We had an enthusiastic team of 8th and 9th graders join us at the farm last week to help with our daily chores and preparing the farm for the fall. We weeded, watered, painted and repaired the fence, dried basil as a seasoning, and made raised herb beds for an herb garden. The kids especially enjoyed using the power tools and painting! While we worked I spoke with our visitors about food justice and the importance of healthy, nutritious food in Adam’s County. The children were not surprised that there is a great need for food assistance in Adam’s County because they have been helping with the other assistance programs in the area, such as the homeless shelter. I was impressed by how mature the children were- especially while discussing serious issues. We were grateful for their help and we also had a lot of fun!
This past week has been very difficult because of the passing of one of our beloved community members. Through this difficult time it the farm has been particularly important as a haven for community support and love. The children have been particularly special to the farm. Their bright spirits light up the farm in the evening. Death is such a difficult thing for a community to shoulder and it leaves so many reeling from the shock. At this time our need for each other is the highest and we recognize how important it is that we have relationships with those around us. Although I have not been personally experiencing grief, people who I care about very much have been. My heart aches for them and I almost do not know what to do. At the farm I know my role is to be there- to be dependable, to help where I am needed, and to fill in some of the cracks where pieces are missing. I once read that the most important thing to do for someone who is grieving is just to be there for them. That is what I can offer. That is what the farm can offer. The farm is a place where memories will live on and a place that will be there when people need somewhere to go. I thank my lucky stars that the farm can provide that for people. It was built out of love and continues to be a place of support.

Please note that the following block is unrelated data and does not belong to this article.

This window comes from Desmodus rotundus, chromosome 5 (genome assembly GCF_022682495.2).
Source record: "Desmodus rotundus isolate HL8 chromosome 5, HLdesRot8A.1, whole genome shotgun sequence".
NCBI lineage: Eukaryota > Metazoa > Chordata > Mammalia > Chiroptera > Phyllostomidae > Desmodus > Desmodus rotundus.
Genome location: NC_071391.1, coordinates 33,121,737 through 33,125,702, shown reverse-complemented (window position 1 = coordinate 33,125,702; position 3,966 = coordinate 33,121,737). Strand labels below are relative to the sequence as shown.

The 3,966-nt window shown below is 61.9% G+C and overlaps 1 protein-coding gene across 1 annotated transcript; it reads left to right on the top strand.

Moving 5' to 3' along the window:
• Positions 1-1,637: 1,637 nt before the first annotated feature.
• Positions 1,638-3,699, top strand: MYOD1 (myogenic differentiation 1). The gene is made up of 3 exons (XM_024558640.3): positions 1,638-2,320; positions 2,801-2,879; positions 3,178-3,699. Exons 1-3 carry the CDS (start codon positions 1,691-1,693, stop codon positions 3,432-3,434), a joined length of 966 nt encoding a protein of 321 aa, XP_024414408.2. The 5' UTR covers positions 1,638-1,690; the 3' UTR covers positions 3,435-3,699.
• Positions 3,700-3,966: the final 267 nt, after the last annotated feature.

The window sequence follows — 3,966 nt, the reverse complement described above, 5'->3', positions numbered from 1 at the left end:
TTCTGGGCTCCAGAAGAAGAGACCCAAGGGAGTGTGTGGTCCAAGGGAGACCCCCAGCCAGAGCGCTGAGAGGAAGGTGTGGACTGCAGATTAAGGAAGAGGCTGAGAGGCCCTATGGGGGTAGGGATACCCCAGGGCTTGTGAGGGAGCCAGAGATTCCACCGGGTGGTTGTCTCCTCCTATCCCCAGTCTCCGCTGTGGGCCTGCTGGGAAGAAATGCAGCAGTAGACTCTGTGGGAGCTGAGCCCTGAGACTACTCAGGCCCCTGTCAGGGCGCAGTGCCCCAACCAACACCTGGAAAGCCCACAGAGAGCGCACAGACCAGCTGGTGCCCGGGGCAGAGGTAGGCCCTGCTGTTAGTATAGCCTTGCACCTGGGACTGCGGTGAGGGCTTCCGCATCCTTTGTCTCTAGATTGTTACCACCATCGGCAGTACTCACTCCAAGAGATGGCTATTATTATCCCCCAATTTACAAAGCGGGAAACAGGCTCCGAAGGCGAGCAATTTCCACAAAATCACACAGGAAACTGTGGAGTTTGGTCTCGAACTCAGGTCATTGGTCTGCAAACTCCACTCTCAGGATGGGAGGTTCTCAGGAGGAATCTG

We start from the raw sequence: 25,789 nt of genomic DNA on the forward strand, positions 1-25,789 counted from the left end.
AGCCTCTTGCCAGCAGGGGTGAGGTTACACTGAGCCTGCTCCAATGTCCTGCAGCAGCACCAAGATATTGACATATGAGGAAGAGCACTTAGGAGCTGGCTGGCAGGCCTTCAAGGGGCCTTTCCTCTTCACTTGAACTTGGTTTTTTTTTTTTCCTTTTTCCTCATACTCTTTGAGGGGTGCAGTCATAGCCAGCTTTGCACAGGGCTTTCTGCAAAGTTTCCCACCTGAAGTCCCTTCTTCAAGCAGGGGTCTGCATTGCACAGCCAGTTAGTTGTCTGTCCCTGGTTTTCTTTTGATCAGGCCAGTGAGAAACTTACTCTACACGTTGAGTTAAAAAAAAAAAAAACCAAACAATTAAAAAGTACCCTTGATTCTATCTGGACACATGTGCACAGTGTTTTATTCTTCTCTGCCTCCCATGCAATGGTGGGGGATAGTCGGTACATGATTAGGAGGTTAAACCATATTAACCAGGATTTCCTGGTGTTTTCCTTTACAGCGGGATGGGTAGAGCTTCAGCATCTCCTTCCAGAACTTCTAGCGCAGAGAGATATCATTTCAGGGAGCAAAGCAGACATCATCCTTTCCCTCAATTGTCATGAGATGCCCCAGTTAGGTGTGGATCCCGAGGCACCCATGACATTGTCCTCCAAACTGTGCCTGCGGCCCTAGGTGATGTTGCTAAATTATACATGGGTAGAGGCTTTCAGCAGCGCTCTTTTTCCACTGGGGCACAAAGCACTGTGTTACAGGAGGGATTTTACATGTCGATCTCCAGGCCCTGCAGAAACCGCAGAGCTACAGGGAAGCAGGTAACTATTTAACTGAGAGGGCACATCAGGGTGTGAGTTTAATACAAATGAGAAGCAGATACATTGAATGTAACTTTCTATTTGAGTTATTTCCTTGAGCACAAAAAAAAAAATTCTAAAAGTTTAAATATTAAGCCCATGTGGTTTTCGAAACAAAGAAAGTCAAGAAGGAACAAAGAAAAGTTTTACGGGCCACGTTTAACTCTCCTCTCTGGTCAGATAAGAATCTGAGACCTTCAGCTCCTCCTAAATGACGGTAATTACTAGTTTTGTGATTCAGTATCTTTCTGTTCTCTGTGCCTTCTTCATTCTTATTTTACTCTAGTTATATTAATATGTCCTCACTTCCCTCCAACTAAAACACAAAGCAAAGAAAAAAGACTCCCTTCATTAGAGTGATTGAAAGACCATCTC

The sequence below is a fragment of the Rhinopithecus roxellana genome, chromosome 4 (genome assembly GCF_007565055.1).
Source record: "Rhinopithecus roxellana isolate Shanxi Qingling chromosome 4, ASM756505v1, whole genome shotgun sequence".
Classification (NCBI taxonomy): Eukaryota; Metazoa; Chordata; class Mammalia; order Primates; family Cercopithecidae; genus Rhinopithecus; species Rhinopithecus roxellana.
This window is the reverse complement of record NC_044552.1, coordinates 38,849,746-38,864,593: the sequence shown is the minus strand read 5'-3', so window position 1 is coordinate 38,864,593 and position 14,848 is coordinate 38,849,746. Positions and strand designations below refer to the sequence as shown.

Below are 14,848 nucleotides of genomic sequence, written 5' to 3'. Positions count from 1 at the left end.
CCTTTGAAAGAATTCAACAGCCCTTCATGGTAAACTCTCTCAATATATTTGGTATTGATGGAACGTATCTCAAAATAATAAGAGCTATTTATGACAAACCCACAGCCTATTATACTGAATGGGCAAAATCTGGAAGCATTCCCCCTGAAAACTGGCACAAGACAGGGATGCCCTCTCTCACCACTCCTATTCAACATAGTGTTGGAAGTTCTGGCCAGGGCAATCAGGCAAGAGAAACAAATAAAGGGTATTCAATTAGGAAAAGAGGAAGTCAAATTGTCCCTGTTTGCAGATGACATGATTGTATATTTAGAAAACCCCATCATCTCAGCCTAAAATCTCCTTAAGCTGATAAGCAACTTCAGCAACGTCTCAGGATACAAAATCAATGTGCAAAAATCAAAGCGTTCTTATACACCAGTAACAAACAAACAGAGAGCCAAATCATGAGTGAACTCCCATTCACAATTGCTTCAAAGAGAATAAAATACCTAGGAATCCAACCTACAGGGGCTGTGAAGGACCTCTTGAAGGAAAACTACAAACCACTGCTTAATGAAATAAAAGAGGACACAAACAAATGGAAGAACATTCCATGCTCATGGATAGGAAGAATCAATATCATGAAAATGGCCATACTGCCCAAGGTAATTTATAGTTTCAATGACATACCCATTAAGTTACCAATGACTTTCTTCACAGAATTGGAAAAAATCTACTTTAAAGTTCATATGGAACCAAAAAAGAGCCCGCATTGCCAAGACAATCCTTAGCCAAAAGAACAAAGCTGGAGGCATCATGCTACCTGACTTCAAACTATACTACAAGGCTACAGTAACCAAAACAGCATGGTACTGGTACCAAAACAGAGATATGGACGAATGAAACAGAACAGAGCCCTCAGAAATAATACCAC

Have you considered how much energy is used to produce your food? I certainly hadn’t! Here are a few facts about our food:
1.For each pound of beef, a gallon of oil is used.
2.For each pound of steak, twenty-five hundred gallons of water are used.
3.For 10 pounds of healthy grain that is fed to a cow, only one pound of meat is produced.
4.Around the world, an acre of rainforest is chopped down every minute. Millions of grasslands acres are lost each year to feed and graze cattle.
5.Ground water has been poisoned in 17 states due to factory farm run-off. This run-off has polluted 35,000 miles of America’s rivers.
For these reasons, it is better for our environment to eat vegetables and fruits, particularly those that are grown on farms that use sustainable farming practices (like ours!).
Rain.org/info_center/factsheets/04B/html. Also, World Bank Report 2324, Livestock Revolution. 12/01.
Iowa Sierra Club publication: http://iowa.sierraclub.org/Sierran- Article-2.htm (Pollution from Animal Factories: The Cafo Record the Cafo Threat).
The Oil We Eat, Harper’s Magazine, 2/2004, pp.37-45
Ecological Integrity: Integrating Environment, Conservation and Health (Island Press, Washington DC, 2001), David Pimentel
The U.S. Council for Agricultural Science and Technology (1999 Report: Contribution of Animal Agriculture to Meeting Global Human Food Demand)
We are about half way through a very successful summer growing season at the Painted Turtle Farm! The tomatoes, beans, eggplant, zucchini, and raspberries are just coming in and the Bok Choy, Joi Choy, and lettuce are on their way out. We have a ton of kale and basil- so much that we had to start selling the extras (which has been very successful)! The rain has been very beneficial to the plants! I realized that we never made a post about what has been growing in the garden this summer, so I thought I would get you up to date: